The Bucintoro on Ascension Day
From the series Urbis Venetiarum Prospectus Celebriores ex Antonii Canal. Part 1 of Prospectus Magni Canalis Venetiarum (Venice: Giovanni Battista Pasquali, 1742)

Antonio Visentini, Italian, 1688 - 1782. After a painting by Canaletto (Giovanni Antonio Canal), Italian (active Venice, Rome, and England), 1697 - 1768.

Made in Venice, Italy, Europe



Plate: 10 11/16 x 16 13/16 inches (27.1 x 42.7 cm) Sheet: 14 1/8 x 20 3/8 inches (35.9 x 51.7 cm)

Curatorial Department:
Prints, Drawings, and Photographs

Object Location:

Currently not on view

Accession Number:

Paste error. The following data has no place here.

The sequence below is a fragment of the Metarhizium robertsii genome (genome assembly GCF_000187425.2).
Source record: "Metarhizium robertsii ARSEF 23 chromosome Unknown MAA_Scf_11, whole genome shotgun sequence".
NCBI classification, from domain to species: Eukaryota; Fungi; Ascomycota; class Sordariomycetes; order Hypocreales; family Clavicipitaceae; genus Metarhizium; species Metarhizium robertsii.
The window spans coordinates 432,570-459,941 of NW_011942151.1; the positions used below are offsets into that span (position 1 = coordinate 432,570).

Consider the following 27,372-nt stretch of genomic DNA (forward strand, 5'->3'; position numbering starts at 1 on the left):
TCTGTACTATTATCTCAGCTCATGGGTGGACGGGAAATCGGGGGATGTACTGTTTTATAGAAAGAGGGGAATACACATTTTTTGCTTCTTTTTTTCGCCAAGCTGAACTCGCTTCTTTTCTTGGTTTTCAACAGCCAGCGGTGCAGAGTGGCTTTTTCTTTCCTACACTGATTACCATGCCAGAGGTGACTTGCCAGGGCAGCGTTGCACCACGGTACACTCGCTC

Credit Line:
The Muriel and Philip Berman Gift, acquired from the John F. Lewis Collection given to the Pennsylvania Academy of the Fine Arts in 1933 by Mrs. John F. Lewis, with funds contributed by Muriel and Philip Berman, gifts (by exchange) of Lisa Norris Elkins, Bryant W. Langston, Samuel S. White 3rd and Vera White, with additional funds contributed by John Howard McFadden, Jr., Thomas Skelton Harrison, and the Philip H. and A.S.W. Rosenbach Foundation

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The Bucintoro-the large, elaborate ship directly in front of the Doge's Palace in this print-was the state galley used to carry the Doge during the annual Marriage of the Sea Ceremony, which celebrated Venice's maritime power. This ritual took place on Ascension Day, the feast day honoring Christ's ascension into heaven. Every year, the Doge would travel out to the Adriatic Sea on the Bucintoro to perform a ceremony, during which he (acting as the groom) would throw a gold ring into the water (viewed as the bride).